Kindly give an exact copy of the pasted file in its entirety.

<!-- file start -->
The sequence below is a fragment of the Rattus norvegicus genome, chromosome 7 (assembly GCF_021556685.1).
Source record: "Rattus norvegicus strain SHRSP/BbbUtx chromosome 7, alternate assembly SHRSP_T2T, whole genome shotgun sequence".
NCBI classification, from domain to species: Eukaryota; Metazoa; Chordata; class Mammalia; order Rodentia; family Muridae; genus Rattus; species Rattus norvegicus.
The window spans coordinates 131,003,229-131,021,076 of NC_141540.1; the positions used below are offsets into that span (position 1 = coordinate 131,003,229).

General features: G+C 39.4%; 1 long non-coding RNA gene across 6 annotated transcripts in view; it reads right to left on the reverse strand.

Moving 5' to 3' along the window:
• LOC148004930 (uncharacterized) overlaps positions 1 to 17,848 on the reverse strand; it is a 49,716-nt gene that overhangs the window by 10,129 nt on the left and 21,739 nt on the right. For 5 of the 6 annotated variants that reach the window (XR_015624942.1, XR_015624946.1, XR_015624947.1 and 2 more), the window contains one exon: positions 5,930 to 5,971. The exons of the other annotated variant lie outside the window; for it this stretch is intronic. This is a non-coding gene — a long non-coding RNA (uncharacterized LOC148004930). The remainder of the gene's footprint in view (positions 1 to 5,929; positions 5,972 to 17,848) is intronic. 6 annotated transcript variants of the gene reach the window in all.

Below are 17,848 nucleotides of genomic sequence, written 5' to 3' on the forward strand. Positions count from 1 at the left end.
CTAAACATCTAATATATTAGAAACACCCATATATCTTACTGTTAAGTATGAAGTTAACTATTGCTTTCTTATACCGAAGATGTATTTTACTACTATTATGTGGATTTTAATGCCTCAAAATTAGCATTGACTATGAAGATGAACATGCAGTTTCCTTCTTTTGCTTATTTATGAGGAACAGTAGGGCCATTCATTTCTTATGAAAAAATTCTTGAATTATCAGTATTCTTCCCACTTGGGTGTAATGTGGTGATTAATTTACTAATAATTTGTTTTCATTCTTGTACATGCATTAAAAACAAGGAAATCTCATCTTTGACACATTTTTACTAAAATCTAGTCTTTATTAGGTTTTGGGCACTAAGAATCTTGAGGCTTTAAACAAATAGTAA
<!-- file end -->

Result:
The sequence below is a fragment of the Rattus norvegicus genome, chromosome 7 (assembly GCF_021556685.1).
Source record: "Rattus norvegicus strain SHRSP/BbbUtx chromosome 7, alternate assembly SHRSP_T2T, whole genome shotgun sequence".
NCBI classification, from domain to species: Eukaryota; Metazoa; Chordata; class Mammalia; order Rodentia; family Muridae; genus Rattus; species Rattus norvegicus.
The window spans coordinates 131,003,229-131,021,076 of NC_141540.1; the positions used below are offsets into that span (position 1 = coordinate 131,003,229).

General features: G+C 39.4%; 1 long non-coding RNA gene across 6 annotated transcripts in view; it reads right to left on the reverse strand.

Moving 5' to 3' along the window:
• LOC148004930 (uncharacterized) overlaps positions 1 to 17,848 on the reverse strand; it is a 49,716-nt gene that overhangs the window by 10,129 nt on the left and 21,739 nt on the right. For 5 of the 6 annotated variants that reach the window (XR_015624942.1, XR_015624946.1, XR_015624947.1 and 2 more), the window contains one exon: positions 5,930 to 5,971. The exons of the other annotated variant lie outside the window; for it this stretch is intronic. This is a non-coding gene — a long non-coding RNA (uncharacterized LOC148004930). The remainder of the gene's footprint in view (positions 1 to 5,929; positions 5,972 to 17,848) is intronic. 6 annotated transcript variants of the gene reach the window in all.

Below are 17,848 nucleotides of genomic sequence, written 5' to 3' on the forward strand. Positions count from 1 at the left end.
CTAAACATCTAATATATTAGAAACACCCATATATCTTACTGTTAAGTATGAAGTTAACTATTGCTTTCTTATACCGAAGATGTATTTTACTACTATTATGTGGATTTTAATGCCTCAAAATTAGCATTGACTATGAAGATGAACATGCAGTTTCCTTCTTTTGCTTATTTATGAGGAACAGTAGGGCCATTCATTTCTTATGAAAAAATTCTTGAATTATCAGTATTCTTCCCACTTGGGTGTAATGTGGTGATTAATTTACTAATAATTTGTTTTCATTCTTGTACATGCATTAAAAACAAGGAAATCTCATCTTTGACACATTTTTACTAAAATCTAGTCTTTATTAGGTTTTGGGCACTAAGAATCTTGAGGCTTTAAACAAATAGTAA